What the Butler Saw; Chris Upton Examines the Life and Times of Satirist Samuel Butler - the First One, That Is
Byline: Chris Upton
It's a happy circumstance that there are generally not two famous people with the same name. When I mention John Keats, it's pretty obvious that I'm referring to the author of Ode to a Nightingale and not some other John Keats who worked as a grocer in Oldbury.
There are, however, two literary Samuel Butlers. To make things more confusing, both of them wrote satire, both tried their hand at painting and both came from the Midlands. Of the first one, the guidebooks, biographical dictionaries and literary histories always say "the author of Hudibras". Of the second and later of the two (1835-1902), they say "author of Erewhon and The Way of All Flesh". Such titles are bandied around as if they help, but (sadly) I do not imagine many now read The Way of All Flesh, fewer still Hudibras.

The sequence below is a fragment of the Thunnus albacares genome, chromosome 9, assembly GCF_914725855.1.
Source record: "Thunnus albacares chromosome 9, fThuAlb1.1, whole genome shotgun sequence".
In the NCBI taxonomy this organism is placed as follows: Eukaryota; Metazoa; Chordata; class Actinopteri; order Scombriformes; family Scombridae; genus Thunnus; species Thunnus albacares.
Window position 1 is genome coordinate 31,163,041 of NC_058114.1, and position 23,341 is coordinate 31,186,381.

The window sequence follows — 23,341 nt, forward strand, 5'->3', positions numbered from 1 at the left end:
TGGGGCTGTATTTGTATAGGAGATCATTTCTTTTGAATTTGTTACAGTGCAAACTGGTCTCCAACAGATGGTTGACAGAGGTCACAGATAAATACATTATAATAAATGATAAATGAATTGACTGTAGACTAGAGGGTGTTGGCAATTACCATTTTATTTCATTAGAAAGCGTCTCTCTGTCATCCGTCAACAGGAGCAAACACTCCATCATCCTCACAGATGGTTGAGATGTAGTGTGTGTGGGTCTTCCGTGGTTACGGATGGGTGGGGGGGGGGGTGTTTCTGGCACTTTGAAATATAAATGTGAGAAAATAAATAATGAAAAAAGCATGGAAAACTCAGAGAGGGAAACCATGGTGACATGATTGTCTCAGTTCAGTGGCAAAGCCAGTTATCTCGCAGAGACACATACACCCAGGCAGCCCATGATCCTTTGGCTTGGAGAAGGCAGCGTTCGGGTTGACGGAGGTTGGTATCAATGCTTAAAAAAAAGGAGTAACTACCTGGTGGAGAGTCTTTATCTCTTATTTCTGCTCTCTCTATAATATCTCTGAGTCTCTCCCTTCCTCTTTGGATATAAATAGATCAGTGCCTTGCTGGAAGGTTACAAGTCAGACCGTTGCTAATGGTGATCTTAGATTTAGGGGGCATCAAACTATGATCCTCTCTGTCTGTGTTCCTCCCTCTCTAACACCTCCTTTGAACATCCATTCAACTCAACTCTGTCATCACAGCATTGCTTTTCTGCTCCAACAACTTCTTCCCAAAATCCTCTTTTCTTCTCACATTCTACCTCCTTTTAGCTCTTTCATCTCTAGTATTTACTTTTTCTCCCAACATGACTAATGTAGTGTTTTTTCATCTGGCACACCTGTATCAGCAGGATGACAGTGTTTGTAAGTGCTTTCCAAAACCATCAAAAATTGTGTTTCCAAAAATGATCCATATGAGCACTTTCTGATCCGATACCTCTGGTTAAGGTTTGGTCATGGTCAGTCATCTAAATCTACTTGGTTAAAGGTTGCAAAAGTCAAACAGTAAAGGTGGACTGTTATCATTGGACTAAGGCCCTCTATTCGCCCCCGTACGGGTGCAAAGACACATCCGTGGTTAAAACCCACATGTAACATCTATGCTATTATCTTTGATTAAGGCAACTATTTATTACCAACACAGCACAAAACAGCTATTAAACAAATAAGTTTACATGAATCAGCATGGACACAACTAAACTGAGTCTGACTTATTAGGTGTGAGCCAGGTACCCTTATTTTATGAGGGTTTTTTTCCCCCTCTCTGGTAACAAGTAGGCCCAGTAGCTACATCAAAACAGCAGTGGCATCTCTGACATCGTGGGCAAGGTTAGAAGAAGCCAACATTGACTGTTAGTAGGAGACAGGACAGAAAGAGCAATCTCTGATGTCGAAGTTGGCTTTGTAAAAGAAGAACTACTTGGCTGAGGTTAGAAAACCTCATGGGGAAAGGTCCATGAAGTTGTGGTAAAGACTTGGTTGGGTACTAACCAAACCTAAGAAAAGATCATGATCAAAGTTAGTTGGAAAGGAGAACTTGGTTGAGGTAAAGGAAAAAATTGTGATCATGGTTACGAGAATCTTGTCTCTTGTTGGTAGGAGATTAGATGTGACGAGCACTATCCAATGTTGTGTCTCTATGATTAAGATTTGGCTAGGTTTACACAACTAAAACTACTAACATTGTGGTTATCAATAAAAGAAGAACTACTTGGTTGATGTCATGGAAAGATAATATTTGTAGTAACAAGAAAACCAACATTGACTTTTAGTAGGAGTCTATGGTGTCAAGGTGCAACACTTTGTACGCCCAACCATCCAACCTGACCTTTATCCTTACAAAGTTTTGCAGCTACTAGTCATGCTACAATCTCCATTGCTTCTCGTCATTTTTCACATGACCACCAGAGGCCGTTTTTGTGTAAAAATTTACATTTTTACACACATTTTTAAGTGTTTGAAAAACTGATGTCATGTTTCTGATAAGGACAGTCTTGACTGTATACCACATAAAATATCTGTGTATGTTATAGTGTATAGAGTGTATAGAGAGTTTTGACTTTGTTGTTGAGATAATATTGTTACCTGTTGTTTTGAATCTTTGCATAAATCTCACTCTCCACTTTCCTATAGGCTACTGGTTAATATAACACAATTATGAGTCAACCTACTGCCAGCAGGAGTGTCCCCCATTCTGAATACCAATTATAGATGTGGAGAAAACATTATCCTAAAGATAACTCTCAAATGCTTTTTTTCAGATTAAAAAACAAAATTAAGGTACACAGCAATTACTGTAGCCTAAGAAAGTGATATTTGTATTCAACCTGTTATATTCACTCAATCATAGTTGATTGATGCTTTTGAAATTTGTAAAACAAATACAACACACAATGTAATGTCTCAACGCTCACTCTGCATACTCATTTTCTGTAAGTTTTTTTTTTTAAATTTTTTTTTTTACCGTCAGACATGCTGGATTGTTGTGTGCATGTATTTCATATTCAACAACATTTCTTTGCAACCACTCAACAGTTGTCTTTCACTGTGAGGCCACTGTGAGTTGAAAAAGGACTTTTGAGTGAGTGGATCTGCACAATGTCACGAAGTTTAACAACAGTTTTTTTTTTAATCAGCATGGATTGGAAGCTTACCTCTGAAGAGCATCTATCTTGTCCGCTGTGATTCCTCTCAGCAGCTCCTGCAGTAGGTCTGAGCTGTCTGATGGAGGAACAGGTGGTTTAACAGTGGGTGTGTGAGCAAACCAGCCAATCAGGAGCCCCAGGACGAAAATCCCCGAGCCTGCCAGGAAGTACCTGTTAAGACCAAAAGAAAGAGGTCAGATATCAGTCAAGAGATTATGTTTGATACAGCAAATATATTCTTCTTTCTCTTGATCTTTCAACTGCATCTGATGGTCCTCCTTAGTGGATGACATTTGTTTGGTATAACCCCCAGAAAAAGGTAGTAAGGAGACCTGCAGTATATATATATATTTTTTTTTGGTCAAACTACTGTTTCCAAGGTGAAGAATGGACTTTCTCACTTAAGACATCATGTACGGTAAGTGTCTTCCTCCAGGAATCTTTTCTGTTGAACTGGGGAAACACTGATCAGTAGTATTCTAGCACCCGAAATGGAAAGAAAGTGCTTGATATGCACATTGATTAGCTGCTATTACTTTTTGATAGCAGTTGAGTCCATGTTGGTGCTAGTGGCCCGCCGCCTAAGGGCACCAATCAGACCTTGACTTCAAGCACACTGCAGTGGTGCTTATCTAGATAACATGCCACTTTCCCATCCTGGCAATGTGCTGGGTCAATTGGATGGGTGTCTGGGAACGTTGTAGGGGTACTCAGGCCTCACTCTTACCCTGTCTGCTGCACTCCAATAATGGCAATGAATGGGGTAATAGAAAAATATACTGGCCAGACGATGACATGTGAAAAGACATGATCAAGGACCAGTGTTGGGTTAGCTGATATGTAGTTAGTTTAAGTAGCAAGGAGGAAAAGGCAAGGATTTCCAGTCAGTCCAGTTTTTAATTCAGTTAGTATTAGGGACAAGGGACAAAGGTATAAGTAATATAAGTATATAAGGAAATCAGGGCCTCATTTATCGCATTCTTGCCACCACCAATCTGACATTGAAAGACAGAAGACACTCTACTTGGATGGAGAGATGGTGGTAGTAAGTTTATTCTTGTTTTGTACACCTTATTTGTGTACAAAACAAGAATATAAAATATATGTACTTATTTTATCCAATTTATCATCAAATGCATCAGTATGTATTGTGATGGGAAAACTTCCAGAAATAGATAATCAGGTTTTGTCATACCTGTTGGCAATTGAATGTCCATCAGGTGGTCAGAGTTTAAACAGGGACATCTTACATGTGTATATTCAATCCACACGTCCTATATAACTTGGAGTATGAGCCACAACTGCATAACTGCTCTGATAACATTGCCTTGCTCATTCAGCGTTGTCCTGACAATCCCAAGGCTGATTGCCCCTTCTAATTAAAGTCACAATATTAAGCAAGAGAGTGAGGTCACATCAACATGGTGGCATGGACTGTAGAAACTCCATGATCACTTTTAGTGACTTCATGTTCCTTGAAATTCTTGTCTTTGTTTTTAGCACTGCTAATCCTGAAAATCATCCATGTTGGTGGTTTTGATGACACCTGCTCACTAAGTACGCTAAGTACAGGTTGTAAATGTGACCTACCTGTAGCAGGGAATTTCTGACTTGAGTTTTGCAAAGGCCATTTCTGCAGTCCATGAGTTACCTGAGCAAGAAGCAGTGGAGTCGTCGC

Once we have set aside Samuel Butler II, because he hailed from Nottinghamshire, we can safely concentrate on Samuel Butler I. There are a few pieces of biographical house-keeping to deal with before we can get on to Hudibras.
Butler was born in 1612 at Strensham in Worcestershire, better known today for its motorway services than for its literary associations.
Samuel Butler was of farming stock but the family was prosperous enough to be able to send young Samuel to the King's School in Worcester. Here he was taught by one of the foremost classicists of his day, Henry Bright.
Biographical notes will also add "Samuel Butler, the author of Hudibras".
Samuel may have found time for a brief stay at one of the two universities, but there's no evidence of matriculation or graduation. The next time we come across him, Butler is working as a secretary to Thomas Jeffrey of Earls Croome, where he picked up a knowledge of the law, did some reading and dabbled in painting.
Earls Croome Court still stands, between Pershore and Upton and close to the parish church where Butler's erstwhile employer is buried. Of Thomas Jeffrey, the guidebooks unanimously declare: "Died 1650. His secretary was the author of Hudibras." How often is a book name-checked and never read? Samuel Butler's art was not going to make his fortune. One uncharitable editor in the 18th century said of his paintings that they "served to stop windows and save the tax". Instead, Butler's career, had to be built on his reputation as a good secretary. …